The Company has also entered into employment agreements with other senior executives, including Gregory N. Miller, Kenneth A. Camp, Patrick D. de Maynadier and Kimberly K. Dennis. The employment agreements set forth the basic duties of the officers and provide that each officer is entitled to receive, in addition to base salary, incentive compensation payable in the Company’s discretion and such additional compensation, benefits and perquisites as the Company may deem appropriate. The employment agreements are terminable by either the Company or the executive on sixty days’ notice, or pay in lieu of notice, and are terminable at any time by the Company for cause, as defined in each employment agreement. If an executive is terminated other than for cause, the Company is required to pay severance to the executive in an amount equal to twelve months of the executive’s base salary, with payments commencing six months after the time of termination. Until March 20, 2007 (the first anniversary of the election of a permanent President and Chief Executive Officer of the Company), such severance amount will be in an amount equal to twenty-four months of the executive’s base salary. For the twelve months after March 20, 2007, the additional severance will be reduced each month, returning the total severance benefit to twelve months of the executive’s base salary on March 20, 2008. The employment agreements also contain limited non-competition and non-solicitation agreements of the executives, which continue generally for a period of two years after the termination of the executive’s employment.
     The Compensation and Management Development Committee has established the annual base salaries set forth in the following table for the named executive officers effective December 25, 2006:
     
Name and Position
  2007 Annual Base Salary
 
   
Peter H. Soderberg, President and Chief Executive Officer
  $840,000
 
   
Gregory N. Miller, Senior Vice President and Chief
Financial Officer
  $378,000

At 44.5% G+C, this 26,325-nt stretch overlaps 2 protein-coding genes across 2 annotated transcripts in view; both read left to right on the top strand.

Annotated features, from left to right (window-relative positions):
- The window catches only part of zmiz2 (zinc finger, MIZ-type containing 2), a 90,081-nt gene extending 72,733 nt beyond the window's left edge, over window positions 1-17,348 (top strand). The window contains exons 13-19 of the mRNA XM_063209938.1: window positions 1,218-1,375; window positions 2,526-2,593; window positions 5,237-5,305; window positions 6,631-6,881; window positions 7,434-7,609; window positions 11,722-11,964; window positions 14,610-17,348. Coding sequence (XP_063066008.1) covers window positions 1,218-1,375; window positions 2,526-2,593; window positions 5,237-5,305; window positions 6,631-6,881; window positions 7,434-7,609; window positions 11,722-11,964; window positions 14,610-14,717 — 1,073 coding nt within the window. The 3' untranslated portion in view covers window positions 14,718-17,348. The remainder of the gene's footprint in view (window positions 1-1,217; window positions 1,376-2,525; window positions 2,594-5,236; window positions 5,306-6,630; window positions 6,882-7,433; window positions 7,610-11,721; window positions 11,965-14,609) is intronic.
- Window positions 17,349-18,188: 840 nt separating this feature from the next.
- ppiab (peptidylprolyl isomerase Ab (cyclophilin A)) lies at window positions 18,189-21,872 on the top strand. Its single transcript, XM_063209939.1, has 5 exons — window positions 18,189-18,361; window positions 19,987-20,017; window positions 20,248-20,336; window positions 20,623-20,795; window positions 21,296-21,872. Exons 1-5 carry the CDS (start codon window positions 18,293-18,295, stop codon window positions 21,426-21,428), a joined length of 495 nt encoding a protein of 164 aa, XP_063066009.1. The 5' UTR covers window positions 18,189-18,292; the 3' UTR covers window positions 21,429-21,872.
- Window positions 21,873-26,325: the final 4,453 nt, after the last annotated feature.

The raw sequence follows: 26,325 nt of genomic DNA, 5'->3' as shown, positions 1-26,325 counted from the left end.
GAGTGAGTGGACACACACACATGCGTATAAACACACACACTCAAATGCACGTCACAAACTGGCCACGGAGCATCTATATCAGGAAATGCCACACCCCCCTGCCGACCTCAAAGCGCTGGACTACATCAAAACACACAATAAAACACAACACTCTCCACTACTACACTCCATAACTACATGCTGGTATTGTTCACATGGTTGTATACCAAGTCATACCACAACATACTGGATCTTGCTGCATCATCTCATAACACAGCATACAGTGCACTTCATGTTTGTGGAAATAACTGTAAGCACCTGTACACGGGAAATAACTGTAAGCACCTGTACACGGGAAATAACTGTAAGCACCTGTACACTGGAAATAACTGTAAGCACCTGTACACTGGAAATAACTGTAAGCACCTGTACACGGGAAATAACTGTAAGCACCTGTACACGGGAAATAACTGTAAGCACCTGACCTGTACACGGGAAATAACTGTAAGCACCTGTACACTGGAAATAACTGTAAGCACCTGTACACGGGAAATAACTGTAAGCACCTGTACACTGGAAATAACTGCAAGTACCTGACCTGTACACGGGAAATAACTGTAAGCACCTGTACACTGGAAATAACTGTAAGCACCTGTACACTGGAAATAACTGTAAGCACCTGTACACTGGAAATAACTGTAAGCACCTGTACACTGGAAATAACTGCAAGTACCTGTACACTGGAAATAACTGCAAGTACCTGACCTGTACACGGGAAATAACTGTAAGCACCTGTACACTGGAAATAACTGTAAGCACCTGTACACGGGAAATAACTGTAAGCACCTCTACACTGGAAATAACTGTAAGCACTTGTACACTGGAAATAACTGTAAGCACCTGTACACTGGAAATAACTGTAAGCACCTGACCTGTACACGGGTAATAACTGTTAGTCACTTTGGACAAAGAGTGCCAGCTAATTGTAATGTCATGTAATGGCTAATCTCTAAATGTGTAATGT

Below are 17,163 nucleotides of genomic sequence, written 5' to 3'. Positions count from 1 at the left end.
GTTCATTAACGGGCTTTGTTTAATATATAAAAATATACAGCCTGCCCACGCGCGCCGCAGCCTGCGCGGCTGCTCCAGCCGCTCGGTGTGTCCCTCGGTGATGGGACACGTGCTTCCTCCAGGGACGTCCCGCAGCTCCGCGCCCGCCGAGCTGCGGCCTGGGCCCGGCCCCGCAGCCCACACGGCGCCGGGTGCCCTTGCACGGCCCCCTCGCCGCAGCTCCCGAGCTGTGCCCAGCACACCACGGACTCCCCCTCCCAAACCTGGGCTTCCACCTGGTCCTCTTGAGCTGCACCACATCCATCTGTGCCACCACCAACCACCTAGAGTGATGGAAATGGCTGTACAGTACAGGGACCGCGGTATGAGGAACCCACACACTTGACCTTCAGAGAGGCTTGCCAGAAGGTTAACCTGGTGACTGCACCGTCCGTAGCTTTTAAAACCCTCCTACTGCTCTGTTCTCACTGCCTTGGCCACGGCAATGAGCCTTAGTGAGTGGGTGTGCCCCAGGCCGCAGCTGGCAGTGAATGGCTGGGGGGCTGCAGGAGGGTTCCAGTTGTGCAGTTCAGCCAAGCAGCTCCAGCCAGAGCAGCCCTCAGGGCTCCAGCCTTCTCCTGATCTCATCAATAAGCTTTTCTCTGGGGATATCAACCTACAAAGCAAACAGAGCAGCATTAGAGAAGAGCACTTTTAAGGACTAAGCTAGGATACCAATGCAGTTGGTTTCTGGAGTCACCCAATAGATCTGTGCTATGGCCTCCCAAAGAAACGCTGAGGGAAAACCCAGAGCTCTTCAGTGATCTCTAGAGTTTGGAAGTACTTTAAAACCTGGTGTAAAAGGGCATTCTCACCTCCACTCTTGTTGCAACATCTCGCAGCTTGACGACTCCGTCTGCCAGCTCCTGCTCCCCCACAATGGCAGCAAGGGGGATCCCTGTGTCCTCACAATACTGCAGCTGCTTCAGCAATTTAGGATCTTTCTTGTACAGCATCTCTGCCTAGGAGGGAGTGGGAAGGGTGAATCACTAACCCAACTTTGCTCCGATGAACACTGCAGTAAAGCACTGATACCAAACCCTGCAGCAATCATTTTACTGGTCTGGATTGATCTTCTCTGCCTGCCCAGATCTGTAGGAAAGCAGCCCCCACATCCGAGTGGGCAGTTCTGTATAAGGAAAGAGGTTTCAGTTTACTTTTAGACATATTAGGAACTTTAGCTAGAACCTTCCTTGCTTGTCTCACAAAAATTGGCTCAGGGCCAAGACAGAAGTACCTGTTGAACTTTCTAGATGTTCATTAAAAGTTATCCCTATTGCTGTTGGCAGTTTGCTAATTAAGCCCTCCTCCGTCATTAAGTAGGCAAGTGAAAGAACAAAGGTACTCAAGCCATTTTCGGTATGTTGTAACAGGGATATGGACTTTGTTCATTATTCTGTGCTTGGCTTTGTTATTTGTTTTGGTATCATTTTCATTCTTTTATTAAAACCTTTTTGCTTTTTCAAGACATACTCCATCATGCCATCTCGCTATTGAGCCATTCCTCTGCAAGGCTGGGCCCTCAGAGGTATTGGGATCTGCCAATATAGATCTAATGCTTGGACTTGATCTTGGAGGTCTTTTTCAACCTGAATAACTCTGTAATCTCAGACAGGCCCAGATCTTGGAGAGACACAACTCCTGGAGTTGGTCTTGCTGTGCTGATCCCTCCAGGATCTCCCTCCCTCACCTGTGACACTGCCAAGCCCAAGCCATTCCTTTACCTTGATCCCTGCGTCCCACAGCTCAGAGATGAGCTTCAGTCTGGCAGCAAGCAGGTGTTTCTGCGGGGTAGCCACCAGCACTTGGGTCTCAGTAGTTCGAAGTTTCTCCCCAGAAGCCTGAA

Kenneth A. Camp, Senior Vice President of Hillenbrand
Industries and President and Chief Executive Officer of
Batesville Casket Company, Inc.
  $430,400
 
   
Patrick D. de Maynadier, Vice President, General Counsel
and Secretary
  $352,300
 
   
Kimberly K. Dennis, Vice President, Information
Technology of Hillenbrand Industries and Senior Vice
President, Post Acute Care (North America) and
Information Technology of Hill-Rom Company, Inc.
  $288,000

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Pension Plan
     The Hillenbrand Industries, Inc. Pension Plan (the “Pension Plan”) covers officers of the Company and other employees. Directors of the Company who are not employees of the Company or one of its subsidiaries are not eligible to participate in the Pension Plan. Contributions to the Pension Plan by the Company are made on an actuarial basis, and no specific contributions are determined or set aside for any individual. Effective June 30, 2003, the Pension Plan was closed to new participants. Existing participants, effective January 1, 2004 were given the choice of remaining in the Pension Plan and to continue earning credited service or to freeze their accumulated benefit as of January 1, 2004 and to participate in an enhanced defined contribution savings plan, as described below.
     The Internal Revenue Code limits the amount of benefits that may be paid under the Pension Plan. A supplemental pension benefit that makes up for the Internal Revenue Code limitations is provided under the SERP described below. Benefits under the Pension Plan are not subject to deductions for Social Security or other offset amounts.
     Employees, including officers of the Company, who retire under the Pension Plan, receive fixed benefits calculated by means of a formula that takes into account the highest average annual calendar year eligible compensation earned over five consecutive years and the employee’s years of service. The following table shows approximate representative pension benefits under the Pension Plan and the pension benefit under the SERP based on a single life annuity commencing at age 65 for the compensation and years of service indicated:
Approximate Annual Pension Upon Retirement At Age 65
                                                                 
Highest Average Eligible                                
Compensation for any                                
Period of   5 Years   10 Years   15 Years   20 Years   25 Years   30 Years   35 Years   40 Years
5 Consecutive Years   of Service   of Service   of Service   of Service   of Service   of Service   of Service   of Service
 
                                                               
$   100,000
  $ 5,000     $ 10,000     $ 16,000     $ 21,000     $ 26,000     $ 31,000     $ 37,000     $ 42,000  
$   200,000
  $ 13,000     $ 26,000     $ 40,000     $ 53,000     $ 66,000     $ 79,000     $ 93,000     $ 106,000  
$   300,000
  $ 21,000     $ 42,000     $ 64,000     $ 85,000     $ 106,000     $ 127,000     $ 149,000     $ 170,000  
$   400,000
  $ 29,000     $ 58,000     $ 88,000     $ 117,000     $ 146,000     $ 175,000     $ 205,000     $ 234,000  
$   500,000
  $ 37,000     $ 74,000     $ 112,000     $ 149,000     $ 186,000     $ 223,000     $ 261,000     $ 298,000  
$   600,000
  $ 45,000     $ 90,000     $ 136,000     $ 181,000     $ 226,000     $ 271,000     $ 317,000     $ 362,000